It had been a long, disappointing day, and now Elder Cooksey and I were walking through the rain of Puerto Montt, a city in the Chile Osorno Mission. We had lost three families from our investigator pool. Two were unable—perhaps unwilling—to commit to keeping some of the commandments, while the third family felt they couldn’t leave the pastor of their current church, a man who was this family’s close, personal friend.
We knew that all three families had testimonies of the gospel, yet they were no longer interested in listening to our message. I was in the depths of despair. As we walked through the cold rain that night, I thought, What’s the use? We were struggling to share something that no one wanted to hear. I wondered what I was doing. I was in this strange country, far from family and friends, and now to make matters worse I was soaking wet.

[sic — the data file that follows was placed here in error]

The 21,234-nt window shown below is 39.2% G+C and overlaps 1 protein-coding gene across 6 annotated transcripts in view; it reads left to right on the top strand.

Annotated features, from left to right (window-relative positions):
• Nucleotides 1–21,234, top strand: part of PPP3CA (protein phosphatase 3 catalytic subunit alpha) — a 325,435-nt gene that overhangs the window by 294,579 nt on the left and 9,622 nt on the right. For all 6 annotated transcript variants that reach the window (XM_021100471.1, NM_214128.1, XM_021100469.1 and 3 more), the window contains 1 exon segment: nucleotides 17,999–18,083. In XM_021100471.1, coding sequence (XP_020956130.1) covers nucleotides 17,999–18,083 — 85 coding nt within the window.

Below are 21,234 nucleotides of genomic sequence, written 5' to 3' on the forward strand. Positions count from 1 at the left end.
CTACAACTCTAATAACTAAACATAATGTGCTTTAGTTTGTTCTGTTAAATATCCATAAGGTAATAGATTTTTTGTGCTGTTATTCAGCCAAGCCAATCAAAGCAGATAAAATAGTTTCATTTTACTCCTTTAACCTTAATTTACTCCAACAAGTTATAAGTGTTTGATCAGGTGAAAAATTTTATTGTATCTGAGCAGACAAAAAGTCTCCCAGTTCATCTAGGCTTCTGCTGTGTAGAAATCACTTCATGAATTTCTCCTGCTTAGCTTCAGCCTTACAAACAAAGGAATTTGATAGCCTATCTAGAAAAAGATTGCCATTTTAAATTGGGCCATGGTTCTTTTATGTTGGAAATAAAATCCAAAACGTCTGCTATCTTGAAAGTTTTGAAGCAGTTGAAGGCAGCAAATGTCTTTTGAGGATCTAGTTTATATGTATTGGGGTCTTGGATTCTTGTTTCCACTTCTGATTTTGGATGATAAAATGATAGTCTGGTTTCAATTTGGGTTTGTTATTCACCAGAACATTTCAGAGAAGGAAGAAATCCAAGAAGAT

As I dried myself after arriving home late that night, I crawled into my bed, ready to do battle with fleas. I opened the Book of Mormon at random and glanced at a page. The words of Ammon helped me find the answer to my despair.
“And we have entered into their houses and taught them, and we have taught them in their streets; yea, and we have taught them upon their hills; and we have also entered into their temples and their synagogues and taught them; and we have been cast out, and mocked, and spit upon, and smote upon our cheeks; and we have been stoned, and taken and bound with strong cords, and cast into prison; and through the power and wisdom of God we have been delivered again.
“And we have suffered all manner of afflictions, and all this, that perhaps we might be the means of saving some soul; and we supposed that our joy would be full if perhaps we could be the means of saving some” (Alma 26:29–30).
This passage brought me back to reality, and I had the answer I was looking for. That was why I was in a foreign land, and that is why we serve missions—that perhaps we might be the means of saving some soul.